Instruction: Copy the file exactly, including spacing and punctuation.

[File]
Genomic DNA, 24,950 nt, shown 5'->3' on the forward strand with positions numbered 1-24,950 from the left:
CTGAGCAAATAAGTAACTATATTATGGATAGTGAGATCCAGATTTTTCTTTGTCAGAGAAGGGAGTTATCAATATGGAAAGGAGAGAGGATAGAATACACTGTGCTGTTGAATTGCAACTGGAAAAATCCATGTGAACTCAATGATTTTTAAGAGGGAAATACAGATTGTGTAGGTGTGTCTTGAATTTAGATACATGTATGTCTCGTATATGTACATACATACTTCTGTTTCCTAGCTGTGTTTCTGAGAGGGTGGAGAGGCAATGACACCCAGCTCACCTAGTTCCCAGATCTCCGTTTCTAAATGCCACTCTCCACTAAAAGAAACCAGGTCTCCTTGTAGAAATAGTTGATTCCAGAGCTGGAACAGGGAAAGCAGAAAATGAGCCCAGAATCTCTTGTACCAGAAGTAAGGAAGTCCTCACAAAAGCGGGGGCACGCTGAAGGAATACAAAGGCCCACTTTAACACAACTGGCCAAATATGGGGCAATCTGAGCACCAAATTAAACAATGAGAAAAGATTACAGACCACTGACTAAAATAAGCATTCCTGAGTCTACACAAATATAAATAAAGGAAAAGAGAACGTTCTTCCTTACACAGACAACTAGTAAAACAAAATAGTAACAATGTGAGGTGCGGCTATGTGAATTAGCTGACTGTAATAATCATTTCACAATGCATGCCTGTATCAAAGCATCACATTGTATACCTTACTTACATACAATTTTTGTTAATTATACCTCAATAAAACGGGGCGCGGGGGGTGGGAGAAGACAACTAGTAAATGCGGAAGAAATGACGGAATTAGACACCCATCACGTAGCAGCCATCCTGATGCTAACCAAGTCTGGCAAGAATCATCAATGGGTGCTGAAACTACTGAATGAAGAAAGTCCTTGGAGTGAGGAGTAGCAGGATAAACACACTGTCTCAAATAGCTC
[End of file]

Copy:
Genomic DNA, 24,950 nt, shown 5'->3' on the forward strand with positions numbered 1-24,950 from the left:
CTGAGCAAATAAGTAACTATATTATGGATAGTGAGATCCAGATTTTTCTTTGTCAGAGAAGGGAGTTATCAATATGGAAAGGAGAGAGGATAGAATACACTGTGCTGTTGAATTGCAACTGGAAAAATCCATGTGAACTCAATGATTTTTAAGAGGGAAATACAGATTGTGTAGGTGTGTCTTGAATTTAGATACATGTATGTCTCGTATATGTACATACATACTTCTGTTTCCTAGCTGTGTTTCTGAGAGGGTGGAGAGGCAATGACACCCAGCTCACCTAGTTCCCAGATCTCCGTTTCTAAATGCCACTCTCCACTAAAAGAAACCAGGTCTCCTTGTAGAAATAGTTGATTCCAGAGCTGGAACAGGGAAAGCAGAAAATGAGCCCAGAATCTCTTGTACCAGAAGTAAGGAAGTCCTCACAAAAGCGGGGGCACGCTGAAGGAATACAAAGGCCCACTTTAACACAACTGGCCAAATATGGGGCAATCTGAGCACCAAATTAAACAATGAGAAAAGATTACAGACCACTGACTAAAATAAGCATTCCTGAGTCTACACAAATATAAATAAAGGAAAAGAGAACGTTCTTCCTTACACAGACAACTAGTAAAACAAAATAGTAACAATGTGAGGTGCGGCTATGTGAATTAGCTGACTGTAATAATCATTTCACAATGCATGCCTGTATCAAAGCATCACATTGTATACCTTACTTACATACAATTTTTGTTAATTATACCTCAATAAAACGGGGCGCGGGGGGTGGGAGAAGACAACTAGTAAATGCGGAAGAAATGACGGAATTAGACACCCATCACGTAGCAGCCATCCTGATGCTAACCAAGTCTGGCAAGAATCATCAATGGGTGCTGAAACTACTGAATGAAGAAAGTCCTTGGAGTGAGGAGTAGCAGGATAAACACACTGTCTCAAATAGCTC